Military Families Are No Different Than Civilian Families

Ok, I know.  Just, bear with me here for a moment.

Any military spouse that’s been a military spouse for, oh, two point five seconds knows that military families face totally different circumstances than civilian families.  There are deployments and year-long (sometimes longer) absences where you are lucky if you are able to see your spouse over a poor Internet connection. 

Of course, non-military families experience great absences as well, but chances are, the non-military ‘deployed’ spouse typically has the ability to call it quits and head home if it isn’t working out.  If a military member decides to leave while deployed, chances are he or she is less likely to see home and more likely to see, well, jail.  And of course, you can’t forget that added element of danger to really mess with the mix.

We also know that the during the course of a military marriage, a couple will experience multiple moves, a loss of control in scheduling or advanced planning, and as is often the case, the need for the non-service member spouse to either put career or schooling on hold, or at the very least, wade through obstacles that might not otherwise be there in a more permanent geographic location.

The military family may also witness first hand the unique symptoms that illustrate the psychological burden of war: TBI or PTSD on one end; fear, loss, loneliness, forced independence on another. 

There is the need to make peace with the unknown.

But, at our core, we really aren’t that different from our civilian counterparts.  Why? Because we’re human.


I’ve read the circulated lists of ‘things not to say to a military spouse,’ with some recognition, humor and let’s be honest, shock.  ‘Really,’ I have thought, ‘no one could be so tactless as to ask me if I’m worried if my husband will die.’  ‘Wasn’t I sad to give up my life for a partner?’ Or, ‘how I could love a man who would fight an, in their opinion, unjust war?’ And my favorite, ‘well, you knew what you were signing up for when you married him.’  No one could actually say those things to me, could they?

Yes.  Actually, I’ve heard them all; at one point, each and every one of those questions/statements has been posed to me. 

Once, even, when I shared on opinion that we should be doing more to honor our veterans, I was told that I was, ‘on my high horse just because I was married to someone in the military.’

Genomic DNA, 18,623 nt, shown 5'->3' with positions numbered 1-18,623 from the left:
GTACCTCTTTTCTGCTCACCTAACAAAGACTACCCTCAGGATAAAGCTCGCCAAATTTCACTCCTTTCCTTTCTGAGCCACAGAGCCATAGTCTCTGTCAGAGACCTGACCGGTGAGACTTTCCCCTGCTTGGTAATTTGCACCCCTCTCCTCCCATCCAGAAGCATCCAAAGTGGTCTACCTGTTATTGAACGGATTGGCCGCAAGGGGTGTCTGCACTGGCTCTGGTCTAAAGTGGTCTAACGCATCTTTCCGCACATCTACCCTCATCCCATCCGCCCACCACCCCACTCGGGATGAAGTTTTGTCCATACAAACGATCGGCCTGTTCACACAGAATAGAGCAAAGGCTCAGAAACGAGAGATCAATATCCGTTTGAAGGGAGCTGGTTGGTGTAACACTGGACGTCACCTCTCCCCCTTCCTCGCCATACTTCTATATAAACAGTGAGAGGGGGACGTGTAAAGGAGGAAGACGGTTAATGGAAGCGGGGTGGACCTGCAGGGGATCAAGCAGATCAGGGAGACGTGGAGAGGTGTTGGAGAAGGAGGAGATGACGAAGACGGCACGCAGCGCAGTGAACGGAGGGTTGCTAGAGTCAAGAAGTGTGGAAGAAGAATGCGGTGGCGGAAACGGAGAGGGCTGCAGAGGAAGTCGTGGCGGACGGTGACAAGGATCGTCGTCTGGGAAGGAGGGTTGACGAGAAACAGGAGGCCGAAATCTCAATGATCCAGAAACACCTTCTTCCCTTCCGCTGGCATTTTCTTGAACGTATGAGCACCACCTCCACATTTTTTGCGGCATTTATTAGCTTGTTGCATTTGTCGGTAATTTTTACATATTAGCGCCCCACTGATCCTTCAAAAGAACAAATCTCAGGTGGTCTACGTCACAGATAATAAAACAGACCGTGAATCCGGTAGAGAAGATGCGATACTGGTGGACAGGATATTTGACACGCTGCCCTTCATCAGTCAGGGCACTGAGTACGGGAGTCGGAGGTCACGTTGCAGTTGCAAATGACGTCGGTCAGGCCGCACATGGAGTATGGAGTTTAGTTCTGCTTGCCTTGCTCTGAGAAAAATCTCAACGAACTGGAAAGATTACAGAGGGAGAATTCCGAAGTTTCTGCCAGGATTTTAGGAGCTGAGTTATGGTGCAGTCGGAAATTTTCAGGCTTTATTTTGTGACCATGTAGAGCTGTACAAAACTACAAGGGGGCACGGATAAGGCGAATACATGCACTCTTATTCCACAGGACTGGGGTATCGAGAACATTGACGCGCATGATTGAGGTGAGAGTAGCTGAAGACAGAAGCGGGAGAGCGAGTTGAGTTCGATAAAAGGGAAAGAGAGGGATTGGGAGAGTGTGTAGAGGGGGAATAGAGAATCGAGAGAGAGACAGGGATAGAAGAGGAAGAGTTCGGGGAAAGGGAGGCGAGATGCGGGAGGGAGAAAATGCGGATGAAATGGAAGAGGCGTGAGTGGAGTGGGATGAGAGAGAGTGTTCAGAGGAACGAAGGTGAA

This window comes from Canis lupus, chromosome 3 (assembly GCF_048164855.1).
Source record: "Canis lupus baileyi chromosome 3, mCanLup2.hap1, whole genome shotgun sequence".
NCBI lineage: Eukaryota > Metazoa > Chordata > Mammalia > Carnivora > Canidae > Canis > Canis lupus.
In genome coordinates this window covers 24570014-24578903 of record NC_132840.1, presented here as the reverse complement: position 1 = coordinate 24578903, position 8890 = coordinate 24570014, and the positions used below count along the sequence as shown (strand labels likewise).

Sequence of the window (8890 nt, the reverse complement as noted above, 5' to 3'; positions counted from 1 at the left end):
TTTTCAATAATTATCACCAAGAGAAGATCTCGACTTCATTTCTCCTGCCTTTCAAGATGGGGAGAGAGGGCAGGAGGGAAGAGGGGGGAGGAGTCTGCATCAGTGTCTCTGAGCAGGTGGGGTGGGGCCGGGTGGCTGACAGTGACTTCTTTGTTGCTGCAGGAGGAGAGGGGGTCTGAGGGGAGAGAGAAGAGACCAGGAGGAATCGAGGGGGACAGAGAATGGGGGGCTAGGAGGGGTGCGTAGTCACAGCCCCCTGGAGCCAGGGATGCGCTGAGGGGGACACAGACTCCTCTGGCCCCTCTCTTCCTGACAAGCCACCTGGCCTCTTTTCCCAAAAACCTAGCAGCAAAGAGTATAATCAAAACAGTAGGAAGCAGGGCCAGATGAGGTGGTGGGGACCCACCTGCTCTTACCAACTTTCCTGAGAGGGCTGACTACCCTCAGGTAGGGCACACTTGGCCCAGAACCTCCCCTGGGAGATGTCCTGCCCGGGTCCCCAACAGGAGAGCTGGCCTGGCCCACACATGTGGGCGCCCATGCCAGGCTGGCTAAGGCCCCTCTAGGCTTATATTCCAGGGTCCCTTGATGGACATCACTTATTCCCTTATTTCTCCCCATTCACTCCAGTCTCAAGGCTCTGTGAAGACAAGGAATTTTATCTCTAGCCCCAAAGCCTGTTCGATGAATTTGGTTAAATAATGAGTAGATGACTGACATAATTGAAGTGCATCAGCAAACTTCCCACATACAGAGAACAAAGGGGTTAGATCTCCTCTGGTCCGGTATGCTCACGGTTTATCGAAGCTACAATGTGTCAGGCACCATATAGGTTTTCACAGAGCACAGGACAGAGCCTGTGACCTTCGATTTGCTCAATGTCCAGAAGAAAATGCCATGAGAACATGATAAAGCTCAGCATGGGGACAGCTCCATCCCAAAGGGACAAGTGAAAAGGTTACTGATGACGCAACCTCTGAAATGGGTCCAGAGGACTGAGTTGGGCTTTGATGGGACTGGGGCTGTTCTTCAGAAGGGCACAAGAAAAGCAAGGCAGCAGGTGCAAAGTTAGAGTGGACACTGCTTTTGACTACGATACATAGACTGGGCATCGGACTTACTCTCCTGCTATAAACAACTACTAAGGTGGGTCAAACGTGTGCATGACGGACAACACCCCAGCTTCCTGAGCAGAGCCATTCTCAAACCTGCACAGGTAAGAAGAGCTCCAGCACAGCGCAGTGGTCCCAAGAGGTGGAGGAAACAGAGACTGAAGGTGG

So, what exactly is it, I wonder, that these questions hope to answer?  Is it, in the case of the first question, to see if I am a robot devoid of human emotion?  Or in the second case, that I have absolutely zero sense of self and lack ambition?  That a decision made by our government should ultimately affect how I feel about my spouse? And by extension that if I might experience pain as a result of some of the above obstacles I am not allowed nor entitled to actually show or feel it simply because I had fallen in love?  Or, really, am I just some arrogant jerk that’s hopped on the military bandwagon and decided my opinion just matters more.

What did I do?  I started to turn these questions back on the asker.  If asked whether I was scared if my husband might die while doing his job, I asked if they were worried their spouse might die, as well.  The next time a ‘friend’ complained about their partner working long hours, I looked at them and said, ‘well, I suppose you knew what you signed up for when you started to date an accountant and it’s tax season.’ 

My intention was not to be cruel, but rather to show that just because I am a military spouse does not mean that the day I sign my marriage certificate I become a non-human. I experience the same things they do on a daily basis.


At its core, my marriage and family is no different than a civilian marriage and family. I feel pain when he is gone, pain when we occasionally argue, pain when he is struggling.  When he succeeds, I share in his happiness, we make plans for the future, we stay up late talking—far past our bedtime, we go for long walks through the woods and up and down the aisles of Target, we cook together, we worry about one another, we support one another, we get annoyed with one another, we fight for one another.  We move through financial ups and downs and we both try to stick to a budget that we occasionally miss. 

We raise our daughter together, and just like our non-military friend parents, we love her with all our heart.  At the end of the day, all we want is to raise a happy, healthy, productive person who will go on to do whatever she dreams.

Our family seeks to be the best friends and neighbors, helpful to our community and strangers.  We want to make a mark on this world, we want to do better, occasionally we fail, and sometimes we succeed.

Years ago, we were two college kids with crushes on one another.  Like anyone who is lucky to fall in love, that’s just what we did. 

Sure, I can define myself as a military spouse; I can say that I have been in a military marriage, am part of a military family.  We can weather those unique challenges that set us apart from non-military peers.

But every morning we wake up.  We pull on our clothing.  We see to our children.  We drink our coffee.  We love one another.  And we move forward to another day.  Just like anyone else.











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